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Statistical power of QTL mapping methods applied to bacteria counts

Published online by Cambridge University Press:  01 February 2002

P. TILQUIN
Affiliation:
Unité de Génétique, Faculté d'ingénierie biologique, agronomique et environnementale, Université catholique de Louvain, Croix du Sud 2 bte 14, B-1348 Louvain-la-Neuve, Belgium
W. COPPIETERS
Affiliation:
Department of Genetics, Faculty of Veterinary Medicine, University of Liège, Boulevard de Colonster 20, B-4000 Liège, Belgium
J. M. ELSEN
Affiliation:
INRA, Station d'Amélioration Génétique des Animaux, BP 27, F-31326 Auzeville, France
F. LANTIER
Affiliation:
INRA, Laboratoire de Pathologie Infectieuse et Immunologie, F-37380 Nouzilly, France
C. MORENO
Affiliation:
INRA, Station d'Amélioration Génétique des Animaux, BP 27, F-31326 Auzeville, France
P. V. BARET
Affiliation:
Unité de Génétique, Faculté d'ingénierie biologique, agronomique et environnementale, Université catholique de Louvain, Croix du Sud 2 bte 14, B-1348 Louvain-la-Neuve, Belgium
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Abstract

Most QTL mapping methods assume that phenotypes follow a normal distribution, but many phenotypes of interest are not normally distributed, e.g. bacteria counts (or colony-forming units, CFU). Such data are extremely skewed to the right and can present a high amount of zero values, which are ties from a statistical point of view. Our objective is therefore to assess the efficiency of four QTL mapping methods applied to bacteria counts: (1) least-squares (LS) analysis, (2) maximum-likelihood (ML) analysis, (3) non-parametric (NP) mapping and (4) nested ANOVA (AN). A transformation based on quantiles is used to mimic observed distributions of bacteria counts. Single positions (1 marker, 1 QTL) as well as chromosome scans (11 markers, 1 QTL) are simulated. When compared with the analysis of a normally distributed phenotype, the analysis of raw bacteria counts leads to a strong decrease in power for parametric methods, but no decrease is observed for NP. However, when a mathematical transformation (MT) is applied to bacteria counts prior to analysis, parametric methods have the same power as NP. Furthermore, parametric methods, when coupled with MT, outperform NP when bacteria counts have a very high proportion of zeros (70·8%). Our results show that the loss of power is mainly explained by the asymmetry of the phenotypic distribution, for parametric methods, and by the existence of ties, for the non-parametric method. Therefore, mapping of QTL for bacterial diseases, as well as for other diseases assessed by a counting process, should focus on the occurrence of ties in phenotypes before choosing the appropriate QTL mapping method.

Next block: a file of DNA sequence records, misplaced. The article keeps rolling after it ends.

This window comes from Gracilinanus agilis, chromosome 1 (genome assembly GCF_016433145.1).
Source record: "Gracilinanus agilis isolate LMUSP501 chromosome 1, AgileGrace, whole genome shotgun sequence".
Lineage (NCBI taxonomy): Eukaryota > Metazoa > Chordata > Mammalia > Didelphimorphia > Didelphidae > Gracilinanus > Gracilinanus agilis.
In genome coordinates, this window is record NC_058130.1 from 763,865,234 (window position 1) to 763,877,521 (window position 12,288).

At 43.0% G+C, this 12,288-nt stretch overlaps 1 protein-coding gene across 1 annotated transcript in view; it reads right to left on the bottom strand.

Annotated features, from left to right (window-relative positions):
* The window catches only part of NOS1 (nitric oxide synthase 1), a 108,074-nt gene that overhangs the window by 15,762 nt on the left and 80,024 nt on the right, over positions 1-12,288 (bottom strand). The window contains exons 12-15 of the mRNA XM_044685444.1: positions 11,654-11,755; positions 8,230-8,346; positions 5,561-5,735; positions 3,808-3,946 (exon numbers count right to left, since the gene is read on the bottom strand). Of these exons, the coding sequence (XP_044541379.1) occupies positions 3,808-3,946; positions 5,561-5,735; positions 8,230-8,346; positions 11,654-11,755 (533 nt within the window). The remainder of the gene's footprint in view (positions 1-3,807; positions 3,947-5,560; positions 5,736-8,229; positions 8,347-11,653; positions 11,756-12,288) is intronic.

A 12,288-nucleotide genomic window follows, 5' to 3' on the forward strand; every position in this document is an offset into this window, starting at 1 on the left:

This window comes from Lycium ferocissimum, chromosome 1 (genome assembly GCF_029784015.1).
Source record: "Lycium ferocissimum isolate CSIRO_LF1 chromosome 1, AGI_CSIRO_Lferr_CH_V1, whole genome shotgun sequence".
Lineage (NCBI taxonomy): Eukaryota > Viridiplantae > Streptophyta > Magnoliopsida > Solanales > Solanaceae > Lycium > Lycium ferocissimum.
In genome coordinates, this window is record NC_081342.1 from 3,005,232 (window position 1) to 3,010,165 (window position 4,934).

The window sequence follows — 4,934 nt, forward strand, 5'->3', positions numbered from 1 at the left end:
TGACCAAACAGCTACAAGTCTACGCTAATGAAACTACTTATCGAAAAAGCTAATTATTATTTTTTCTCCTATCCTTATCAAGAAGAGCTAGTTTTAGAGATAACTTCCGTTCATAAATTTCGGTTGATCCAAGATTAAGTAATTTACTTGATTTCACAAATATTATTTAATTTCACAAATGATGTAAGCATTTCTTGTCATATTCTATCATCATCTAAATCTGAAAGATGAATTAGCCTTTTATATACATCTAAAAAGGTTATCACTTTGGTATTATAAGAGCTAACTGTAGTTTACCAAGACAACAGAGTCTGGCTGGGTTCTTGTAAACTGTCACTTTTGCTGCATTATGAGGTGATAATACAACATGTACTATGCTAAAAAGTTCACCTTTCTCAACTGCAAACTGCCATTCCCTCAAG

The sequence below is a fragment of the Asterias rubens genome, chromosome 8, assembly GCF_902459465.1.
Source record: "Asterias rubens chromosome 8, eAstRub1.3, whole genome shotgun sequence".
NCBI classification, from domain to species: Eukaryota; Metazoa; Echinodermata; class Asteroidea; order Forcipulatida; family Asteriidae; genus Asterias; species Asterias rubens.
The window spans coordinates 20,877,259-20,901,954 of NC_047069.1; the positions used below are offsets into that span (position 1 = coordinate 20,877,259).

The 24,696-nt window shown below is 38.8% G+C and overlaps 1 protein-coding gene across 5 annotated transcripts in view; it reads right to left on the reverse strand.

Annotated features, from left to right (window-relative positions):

Type
Research Article
Copyright
© 2001 Cambridge University Press
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